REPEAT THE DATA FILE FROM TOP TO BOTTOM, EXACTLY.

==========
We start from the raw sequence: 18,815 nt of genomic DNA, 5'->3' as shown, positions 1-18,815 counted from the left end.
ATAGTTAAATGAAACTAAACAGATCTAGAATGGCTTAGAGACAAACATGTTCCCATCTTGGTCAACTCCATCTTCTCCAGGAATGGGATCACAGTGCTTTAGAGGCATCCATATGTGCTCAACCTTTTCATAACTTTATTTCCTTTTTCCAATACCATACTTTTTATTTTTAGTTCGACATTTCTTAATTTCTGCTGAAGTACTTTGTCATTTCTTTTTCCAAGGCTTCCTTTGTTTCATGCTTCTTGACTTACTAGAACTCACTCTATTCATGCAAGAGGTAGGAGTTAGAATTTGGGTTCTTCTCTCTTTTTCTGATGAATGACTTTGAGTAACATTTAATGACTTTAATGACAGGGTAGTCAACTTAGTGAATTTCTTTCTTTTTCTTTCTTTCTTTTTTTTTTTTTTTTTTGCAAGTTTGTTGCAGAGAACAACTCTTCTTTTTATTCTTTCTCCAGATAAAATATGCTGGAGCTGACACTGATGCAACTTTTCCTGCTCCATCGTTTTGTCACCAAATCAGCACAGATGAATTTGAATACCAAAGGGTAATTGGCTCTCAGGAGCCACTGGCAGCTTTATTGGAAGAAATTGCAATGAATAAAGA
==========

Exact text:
We start from the raw sequence: 18,815 nt of genomic DNA, 5'->3' as shown, positions 1-18,815 counted from the left end.
ATAGTTAAATGAAACTAAACAGATCTAGAATGGCTTAGAGACAAACATGTTCCCATCTTGGTCAACTCCATCTTCTCCAGGAATGGGATCACAGTGCTTTAGAGGCATCCATATGTGCTCAACCTTTTCATAACTTTATTTCCTTTTTCCAATACCATACTTTTTATTTTTAGTTCGACATTTCTTAATTTCTGCTGAAGTACTTTGTCATTTCTTTTTCCAAGGCTTCCTTTGTTTCATGCTTCTTGACTTACTAGAACTCACTCTATTCATGCAAGAGGTAGGAGTTAGAATTTGGGTTCTTCTCTCTTTTTCTGATGAATGACTTTGAGTAACATTTAATGACTTTAATGACAGGGTAGTCAACTTAGTGAATTTCTTTCTTTTTCTTTCTTTCTTTTTTTTTTTTTTTTTTGCAAGTTTGTTGCAGAGAACAACTCTTCTTTTTATTCTTTCTCCAGATAAAATATGCTGGAGCTGACACTGATGCAACTTTTCCTGCTCCATCGTTTTGTCACCAAATCAGCACAGATGAATTTGAATACCAAAGGGTAATTGGCTCTCAGGAGCCACTGGCAGCTTTATTGGAAGAAATTGCAATGAATAAAGA